In many of the GSK reports, the company briefly mentions having conducted “safety reviews”—for example, with respect to anaphylaxis, facial palsy, and Guillain-Barré syndrome. The BMJ asked GSK for a copy of those reviews but it did not provide them.

In a statement, GSK wrote: “After the introduction of Pandemrix, GSK continuously evaluated all available safety data and shared the data with the EMA and other regulatory authorities where the vaccine was licensed so that the authorities could conduct their own independent assessments. EMA made weekly summaries of the data provided by GSK and other manufacturers publicly accessible and they remain accessible through the EMA’s website.”

The BMJ asked GSK whether it ever undertook any investigations to understand the discrepancy in adverse event reporting between Pandemrix and Arepanrix, whether it notified healthcare providers about the discrepancies, whether it considered pulling Pandemrix from the market, or considered recommending Arepanrix or another company’s vaccine. But GSK declined to answer these and all of The BMJ’s questions, citing ongoing litigation.

The BMJ asked the UK Department of Health why it recommended Pandemrix over Baxter’s Celvapan, but the department also declined to comment, calling the question “quite technical” and suggesting we submit a freedom of information request for an answer.

In December 2009 demonstrators in Scotland took to the streets to challenge the government’s swine flu vaccine campaign arguing it was out of step with the mild pandemic.18

“Avoidable catastrophe”

The vaccination programme continued in Ireland as well. “The Irish government kept inviting people to get vaccinated,” Jefferson observed. “This was when it was quite clear that the pandemic was on the wane and it was nowhere near the catastrophe portrayed by influenza researchers, governments, industry, and the media.”

Clare Daly, a member of the Irish parliament, called the adverse events after Pandemrix a “completely avoidable catastrophe,” and has been demanding answers for over a year.19 In the Irish National Assembly last year, she told the then prime minister, Enda Kenny, “The Health Service Executive (HSE) decided to purchase Pandemrix and continued to distribute it even after they knew it was dangerous and untested, and before most of the public in Ireland received it.”20 In response, the Taoiseach said that concerns about the safety of Pandemrix and actions by GSK deserve “immediate analysis.” The BMJ requested an update on the investigation from the Irish Department of Health but did not receive a direct answer.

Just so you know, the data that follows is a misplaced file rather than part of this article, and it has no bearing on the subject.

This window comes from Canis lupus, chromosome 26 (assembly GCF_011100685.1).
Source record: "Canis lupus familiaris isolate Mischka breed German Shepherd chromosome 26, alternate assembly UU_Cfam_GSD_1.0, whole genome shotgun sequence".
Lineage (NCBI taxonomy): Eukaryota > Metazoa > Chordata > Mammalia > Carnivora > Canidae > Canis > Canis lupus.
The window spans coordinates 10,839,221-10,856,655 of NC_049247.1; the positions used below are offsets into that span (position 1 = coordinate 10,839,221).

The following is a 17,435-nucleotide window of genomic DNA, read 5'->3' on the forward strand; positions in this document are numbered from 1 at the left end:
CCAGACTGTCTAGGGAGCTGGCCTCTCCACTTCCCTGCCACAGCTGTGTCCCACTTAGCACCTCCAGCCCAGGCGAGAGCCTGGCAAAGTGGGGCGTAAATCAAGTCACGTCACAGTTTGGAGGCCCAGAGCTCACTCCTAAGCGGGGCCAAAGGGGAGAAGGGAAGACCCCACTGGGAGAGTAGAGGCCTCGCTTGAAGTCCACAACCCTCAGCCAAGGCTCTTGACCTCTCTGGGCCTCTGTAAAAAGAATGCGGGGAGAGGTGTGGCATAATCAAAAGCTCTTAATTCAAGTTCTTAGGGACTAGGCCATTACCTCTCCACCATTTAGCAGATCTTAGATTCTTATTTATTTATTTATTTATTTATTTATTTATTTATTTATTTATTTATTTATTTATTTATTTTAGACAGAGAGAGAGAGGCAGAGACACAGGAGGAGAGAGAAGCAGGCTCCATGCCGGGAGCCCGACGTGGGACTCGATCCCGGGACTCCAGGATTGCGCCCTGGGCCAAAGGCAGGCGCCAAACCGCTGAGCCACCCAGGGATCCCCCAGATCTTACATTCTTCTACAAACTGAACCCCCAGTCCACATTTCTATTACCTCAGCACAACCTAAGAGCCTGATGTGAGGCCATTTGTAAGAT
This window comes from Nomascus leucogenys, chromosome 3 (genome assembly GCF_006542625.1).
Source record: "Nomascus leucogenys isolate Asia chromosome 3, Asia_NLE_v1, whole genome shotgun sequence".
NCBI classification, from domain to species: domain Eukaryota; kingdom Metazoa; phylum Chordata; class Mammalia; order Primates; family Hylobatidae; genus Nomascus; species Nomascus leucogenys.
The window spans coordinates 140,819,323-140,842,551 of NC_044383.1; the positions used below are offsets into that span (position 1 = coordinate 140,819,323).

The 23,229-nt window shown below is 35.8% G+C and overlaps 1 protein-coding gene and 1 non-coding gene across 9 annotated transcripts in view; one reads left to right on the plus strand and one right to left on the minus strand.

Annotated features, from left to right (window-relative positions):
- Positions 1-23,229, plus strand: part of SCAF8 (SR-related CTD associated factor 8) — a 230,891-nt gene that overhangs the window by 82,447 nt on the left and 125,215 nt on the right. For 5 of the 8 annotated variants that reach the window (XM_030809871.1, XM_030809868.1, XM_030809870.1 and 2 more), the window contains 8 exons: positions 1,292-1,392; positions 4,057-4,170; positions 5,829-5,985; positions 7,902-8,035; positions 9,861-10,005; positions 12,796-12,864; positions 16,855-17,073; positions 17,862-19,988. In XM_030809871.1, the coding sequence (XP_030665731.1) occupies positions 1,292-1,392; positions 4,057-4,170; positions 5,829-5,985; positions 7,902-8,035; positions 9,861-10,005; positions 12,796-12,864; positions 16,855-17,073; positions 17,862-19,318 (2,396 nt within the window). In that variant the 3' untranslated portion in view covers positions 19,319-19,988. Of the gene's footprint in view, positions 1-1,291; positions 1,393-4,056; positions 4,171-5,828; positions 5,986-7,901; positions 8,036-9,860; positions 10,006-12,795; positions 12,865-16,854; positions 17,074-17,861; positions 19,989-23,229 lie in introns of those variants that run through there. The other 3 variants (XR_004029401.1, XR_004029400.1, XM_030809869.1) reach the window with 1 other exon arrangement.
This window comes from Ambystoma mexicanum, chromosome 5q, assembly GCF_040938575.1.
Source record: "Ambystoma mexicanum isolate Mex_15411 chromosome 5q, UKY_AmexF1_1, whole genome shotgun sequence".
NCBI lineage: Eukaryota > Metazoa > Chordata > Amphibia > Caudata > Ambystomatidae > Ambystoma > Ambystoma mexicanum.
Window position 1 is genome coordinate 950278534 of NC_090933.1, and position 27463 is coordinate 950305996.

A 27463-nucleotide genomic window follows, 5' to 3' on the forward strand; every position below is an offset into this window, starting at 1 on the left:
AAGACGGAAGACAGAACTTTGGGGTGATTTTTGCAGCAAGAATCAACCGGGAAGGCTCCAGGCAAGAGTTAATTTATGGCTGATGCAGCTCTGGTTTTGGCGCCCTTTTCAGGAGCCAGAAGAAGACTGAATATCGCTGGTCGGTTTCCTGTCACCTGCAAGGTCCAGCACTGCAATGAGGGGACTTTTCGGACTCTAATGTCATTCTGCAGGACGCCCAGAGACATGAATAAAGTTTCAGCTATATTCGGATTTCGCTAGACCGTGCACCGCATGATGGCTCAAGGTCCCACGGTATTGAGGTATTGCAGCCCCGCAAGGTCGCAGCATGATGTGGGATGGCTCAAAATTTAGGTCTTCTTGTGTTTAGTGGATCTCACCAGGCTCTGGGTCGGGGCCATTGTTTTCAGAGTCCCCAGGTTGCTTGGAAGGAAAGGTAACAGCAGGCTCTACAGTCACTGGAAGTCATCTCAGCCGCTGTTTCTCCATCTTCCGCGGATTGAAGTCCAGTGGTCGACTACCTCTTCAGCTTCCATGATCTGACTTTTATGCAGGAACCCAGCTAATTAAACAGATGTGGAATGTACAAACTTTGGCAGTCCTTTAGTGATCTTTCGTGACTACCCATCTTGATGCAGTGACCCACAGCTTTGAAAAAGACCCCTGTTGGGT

What EMA knew—or could have known—about the comparative safety of GSK’s pandemic vaccines is hard to discern. It told The BMJ that “EMA does not perform comparative benefit and risk evaluations between products approved in the EU, or between EU products and products approved or used outside the EU.”

But, had it wanted to, did the agency have the data to conduct such an analysis? Despite the similarity between the two vaccines, Arepanrix was not authorised in the EU until March 2010, late in the pandemic, and data reporting requirements for the two vaccines differed.

“While it might have been possible to estimate reporting rates based on usage data, which are difficult to obtain during a pandemic, EMA does not have a methodology to compare reporting rates between two products (note that the pandemic influenza pharmacovigilance updates included number of reports, not rates),” an EMA spokesperson said.

Jefferson was uncompelled. “What is the purpose of pharmacovigilance if nobody is acting on the information? This information took eight years to come to light through academic work and litigation. Is this acceptable? If the information at our disposal is partial, that is the direct consequence of secrecy, which should not surround any public health intervention.”

Pandemrix and Arepanrix were designed for a pandemic and were removed from global markets after the pandemic. Whatever adverse events they may have caused, they are vaccines of the past. But the events of 2009-10 raise fundamental questions about the transparency of information. When do public health officials have a duty to warn the public over possible harms of vaccines detected through pharmacovigilance? How much detail should the public be provided with, who should provide it, and should the provision of such information be proactive or passive?

If history were to repeat itself, does the public have a right to know?

Footnotes

  • This article was amended on 21 September 2018 to correct the date in the legend to figure 1 from 2 October to 2 December.

  • Competing interests: I have read and understood BMJ policy on declaration of interests and declare I am a colleague of Tom Jefferson, quoted in this story.

  • Provenance and peer review: Commissioned; externally peer reviewed.

References

 

 

Pandermix

LINK: https://www.bmj.com/content/362/bmj.k3948